Biosurveillance, Polio, Vaccination


Jeremy Laurance, “One doctor’s dream: to keep India’s last polio ward empty.” March 1, 2013, The Independent, http://www.independent.co.uk/life-style/health-and-families/health-news/one-doctors-dream-to-keep-indias-last-polio-ward-empty-8517409.html Last Checked, March 4, 2013.

  1. “In the early 1990s there were 3,000 cases of paralytic polio each year in India. Now there are none.”
  2. “In a country of 1.2 billion people, the monumental scale of that achievement – successfully vaccinating 95 per cent of children aged five and under – is a tribute to Indian diligence. India’s passion for bureaucracy may burden businesses with paper work (and drive visa applicants to despair) but here has proved it can also save lives.”
  3. “The centrepiece of the campaign is the national immunisation days (NIDs), begun in 1995, around which all other activities are organised. The aim is to vaccinate 172 million children under five on a single day, employing 2.5 million vaccinators who are moved in 155,000 vehicles (including boats, elephants and camels) carrying over six million ice packs (to keep the vaccine cool) and supplying over 700,000 vaccination booths – set up in hospitals, on street corners and out of the back of cars. The NID is followed by a five day mop up phase in which vaccinators move from house to house, following a meticulously planned route, seeking out those missed.”
  4. “The task is a logistical nightmare. The local distribution centre for Mukundpur, north west Delhi, is in a dingy office in the Jagiwan Ram Government hospital where the boxes of vaccine are kept in a freezer. At 6.30am last Sunday the vaccine was loaded into insulated containers with a packet of ice – it must be kept between four and eight degrees centigrade – and dispatched in one of 15 vehicles to supply 160 booths.”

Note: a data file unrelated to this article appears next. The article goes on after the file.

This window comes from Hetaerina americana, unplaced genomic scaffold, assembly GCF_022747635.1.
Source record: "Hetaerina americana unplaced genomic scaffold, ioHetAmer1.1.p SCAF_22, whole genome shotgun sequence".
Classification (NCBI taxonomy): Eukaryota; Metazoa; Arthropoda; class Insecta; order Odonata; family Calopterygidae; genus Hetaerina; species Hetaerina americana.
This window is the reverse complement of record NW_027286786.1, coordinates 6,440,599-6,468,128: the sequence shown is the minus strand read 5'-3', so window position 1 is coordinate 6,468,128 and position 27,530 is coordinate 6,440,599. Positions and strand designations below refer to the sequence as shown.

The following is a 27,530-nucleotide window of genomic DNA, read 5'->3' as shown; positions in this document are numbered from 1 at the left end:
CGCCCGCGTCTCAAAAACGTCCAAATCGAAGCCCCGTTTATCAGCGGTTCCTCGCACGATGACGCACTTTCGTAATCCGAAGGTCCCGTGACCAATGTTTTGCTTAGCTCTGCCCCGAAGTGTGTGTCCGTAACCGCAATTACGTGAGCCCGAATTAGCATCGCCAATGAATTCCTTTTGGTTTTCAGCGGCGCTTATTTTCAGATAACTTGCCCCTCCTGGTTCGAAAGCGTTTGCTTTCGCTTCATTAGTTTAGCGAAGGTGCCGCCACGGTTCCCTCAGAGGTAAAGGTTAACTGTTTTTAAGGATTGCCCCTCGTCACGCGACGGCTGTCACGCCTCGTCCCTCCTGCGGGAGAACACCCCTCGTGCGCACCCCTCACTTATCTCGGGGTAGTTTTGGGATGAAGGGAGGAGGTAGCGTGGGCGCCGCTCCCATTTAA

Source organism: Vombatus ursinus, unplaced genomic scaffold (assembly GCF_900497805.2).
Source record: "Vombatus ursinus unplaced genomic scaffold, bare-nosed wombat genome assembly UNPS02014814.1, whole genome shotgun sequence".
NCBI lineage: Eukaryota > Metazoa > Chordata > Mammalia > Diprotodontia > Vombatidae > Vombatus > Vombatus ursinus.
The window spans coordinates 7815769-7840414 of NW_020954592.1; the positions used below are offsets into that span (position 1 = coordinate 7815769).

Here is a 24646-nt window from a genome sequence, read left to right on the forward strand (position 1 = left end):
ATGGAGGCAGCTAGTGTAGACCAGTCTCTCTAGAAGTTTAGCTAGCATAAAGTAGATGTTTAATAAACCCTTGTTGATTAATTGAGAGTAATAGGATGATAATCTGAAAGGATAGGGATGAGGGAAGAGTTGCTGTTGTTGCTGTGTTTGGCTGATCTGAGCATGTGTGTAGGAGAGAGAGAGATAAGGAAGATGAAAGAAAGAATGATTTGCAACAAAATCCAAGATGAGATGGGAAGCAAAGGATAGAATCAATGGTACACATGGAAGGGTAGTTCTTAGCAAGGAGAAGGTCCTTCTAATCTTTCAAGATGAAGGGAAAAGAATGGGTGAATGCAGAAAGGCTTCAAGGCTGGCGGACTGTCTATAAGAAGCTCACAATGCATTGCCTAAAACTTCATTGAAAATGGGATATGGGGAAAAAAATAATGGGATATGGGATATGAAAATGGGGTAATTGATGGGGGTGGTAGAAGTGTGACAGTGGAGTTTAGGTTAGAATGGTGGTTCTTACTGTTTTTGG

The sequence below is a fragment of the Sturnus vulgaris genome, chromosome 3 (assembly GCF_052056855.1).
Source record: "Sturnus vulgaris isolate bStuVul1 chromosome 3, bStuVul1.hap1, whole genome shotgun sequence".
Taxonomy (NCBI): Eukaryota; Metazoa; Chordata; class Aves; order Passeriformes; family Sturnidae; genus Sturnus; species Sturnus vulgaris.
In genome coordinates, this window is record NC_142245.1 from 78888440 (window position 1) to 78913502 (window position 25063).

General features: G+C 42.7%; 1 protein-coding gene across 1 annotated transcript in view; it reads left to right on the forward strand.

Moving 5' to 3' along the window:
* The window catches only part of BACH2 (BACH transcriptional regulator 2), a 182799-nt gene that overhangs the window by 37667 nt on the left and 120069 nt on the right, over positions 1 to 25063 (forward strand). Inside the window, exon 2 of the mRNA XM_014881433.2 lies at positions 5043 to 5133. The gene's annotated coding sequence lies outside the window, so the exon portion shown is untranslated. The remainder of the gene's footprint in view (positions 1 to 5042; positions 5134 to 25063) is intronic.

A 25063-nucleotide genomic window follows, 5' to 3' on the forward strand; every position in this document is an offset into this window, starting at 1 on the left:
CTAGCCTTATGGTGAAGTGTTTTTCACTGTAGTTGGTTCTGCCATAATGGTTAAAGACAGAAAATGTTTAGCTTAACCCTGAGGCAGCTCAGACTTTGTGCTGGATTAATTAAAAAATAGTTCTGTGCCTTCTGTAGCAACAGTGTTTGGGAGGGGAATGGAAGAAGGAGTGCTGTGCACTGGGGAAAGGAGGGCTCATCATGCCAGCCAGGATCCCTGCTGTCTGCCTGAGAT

5. “Until the 1950s polio outbreaks occurred regularly across the world, terrifying parents and causing death and disability to thousands of children.”
  6. “The polio virus infects nerve cells, destroying muscle function and eliminating tendon reflexes, especially in the legs, leaving the victim severely paralysed. In the worst cases it spreads into the brain stem, destroying the nerve cells that control breathing and swallowing. Survival then depends on artificial ventilation – thousands were treated in iron lungs – and tube feeding until the acute phase of the illness is past.”
  7. “Albert Sabin argued that his oral polio vaccine, launched in 1960, could be used to eliminate the disease. Coming five years after Jonas Salk’s vaccine (made from killed virus and injected), it had two advantages: it was easy to administer and, as a live virus, produced a mild contagious illness that spread immunity.”
  8. “A trial in the 1950s in Toluca, Mexico, a town with a 100,000 population in which polio had broken out, proved its potential. In four days Sabin’s team vaccinated 26,000 children and in weeks polio disappeared from Toluca. In 1995 India used a trivalent vaccine against three types of the virus. Type 2 was eradicated in 1999, but not Type 3 and Type 1. Single vaccines were introduced in 2005 for each type and alternated each year, but Type 3 spiked in 2007-8. In 2010 a bivalent vaccine was introduced –and within a year, India had recorded its last polio case.”

Vaccination, Polio, India